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Photograph of a black hole in the milky way. Dated 2014. (Photo by: Photo 12/Universal Images Group via Getty Images)

Photo by: Photo 12/Universal Images Group via Getty Images

Photo 12/Universal Images Group via Getty Images

That’s a (Weirdly) Big Black Hole!

Recently astronomers identified a black hole near a star called LB-1 and they found out that the black hole is 70 times the mass of the sun. This is a mystery because the biggest black holes we can get from the deaths of the most massive stars are around 30 times the mass of the sun, so how did black hole get this big?

December 30, 2019

How do you spot a black hole? They’re black, and space itself is vaguely black too. If you just look out into space and see nothing but blackness, you don’t know if you’re looking at the empty reaches of the great interstellar nothingness, or straight into the heart of one of the most enigmatic creatures in our universe.

Astronomers have managed to solve this puzzle in a number of ways. Since we can’t see black holes directly, we have to look at clues they leave behind in the environment around them. And when it comes to black holes, the only clue they leave behind is gravity. That’s because black holes are massive, dense gravity-generating machines: all they do is pull and pull and pull.

If a black hole happens to form in a binary star system (you should note that black holes in our universe appear to exclusively form from the deaths of the most massive stars, but that’s a story for another day), then the remaining star in that pair will still orbit its dark companion, tethered to it by chains of gravity.

Sometimes gas from the not-dead-yet star can spill onto the sibling black hole. As all that material crowds in on itself in a headlong rush towards the ultimate abyss, it heats up and glows, emitting copious amounts of x-ray radiation. This is radiation that we can see, even from tens of thousands of lightyears away. With this technique, we can’t spot a black hole itself, but we can detect the radiation signature of all the gas spiraling in towards its doom.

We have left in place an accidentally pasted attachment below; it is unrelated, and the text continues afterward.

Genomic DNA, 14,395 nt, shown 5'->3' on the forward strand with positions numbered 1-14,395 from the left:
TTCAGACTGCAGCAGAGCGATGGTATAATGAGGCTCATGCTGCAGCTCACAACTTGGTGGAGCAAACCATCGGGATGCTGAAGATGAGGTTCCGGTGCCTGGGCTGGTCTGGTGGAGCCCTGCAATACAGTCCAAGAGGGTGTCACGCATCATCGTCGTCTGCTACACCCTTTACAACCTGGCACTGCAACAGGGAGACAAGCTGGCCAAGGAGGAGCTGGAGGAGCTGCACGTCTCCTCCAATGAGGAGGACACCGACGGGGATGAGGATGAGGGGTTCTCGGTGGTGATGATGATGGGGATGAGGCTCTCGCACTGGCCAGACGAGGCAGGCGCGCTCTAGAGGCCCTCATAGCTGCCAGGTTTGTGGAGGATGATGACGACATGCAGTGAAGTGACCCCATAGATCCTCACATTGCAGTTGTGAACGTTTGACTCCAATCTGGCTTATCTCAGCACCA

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That’s a (Weirdly) Big Black Hole! 01:43

But not every black hole gets to feed like a parasite on a sibling star, so this method can only spot a small fraction of all the black holes out there.

Recently, a team of Chinese astronomers tried another approach, staring at a single star (in their case, a particular star without a cool name, just the boring descriptor LB-1) over the course of a couple years. In their diligent staring, they found the star to wobble a little bit to and fro, suggesting that the star was not alone, but orbiting some unseen, dark companion.

Through painstaking analysis of the orbit, they determined that whoever LB-1 had as a friend, it was massive, somewhere around 70 times the mass of the sun.

And something that big couldn’t be a star, because if it was, it would’ve been blindly bright and obvious.

It’s a black hole, 7,000 lightyears away from us.

When it comes to black holes, this one isn’t the smallest – that honor goes to the also unfortunately-named XTE J1650-500, with a mass not even 4 times that of the sun. And LB-1 isn’t the biggest either; the most massive black hole whoppers in the universe grow to monstrous proportions of hundreds of billions times the mass of the sun.

What’s curious about LB-1’s size is…well, its size. The giant black holes bulk up on material at the centers of galaxies, feeding for millions of years. And as far as we can tell through the process of thinking about it really hard, the biggest black hole that can form from the death of a star is around 30 or 40 solar masses.

So how did LB-1 double its initial birth size? Did it gobble up some neighbor long ago? Is it really two black holes orbiting so tightly together we can’t tell the difference from here? Are we missing something when it comes to our understanding of how black holes form and evolve?

This isn’t the first black hole in this mass range spotted – the LIGO gravitational wave detector has already seen a few like it – but it’s the first one that we can stare at (or at least, stare at its companion), and hopefully the more we look into the abyss, the more the abyss looks back at us.

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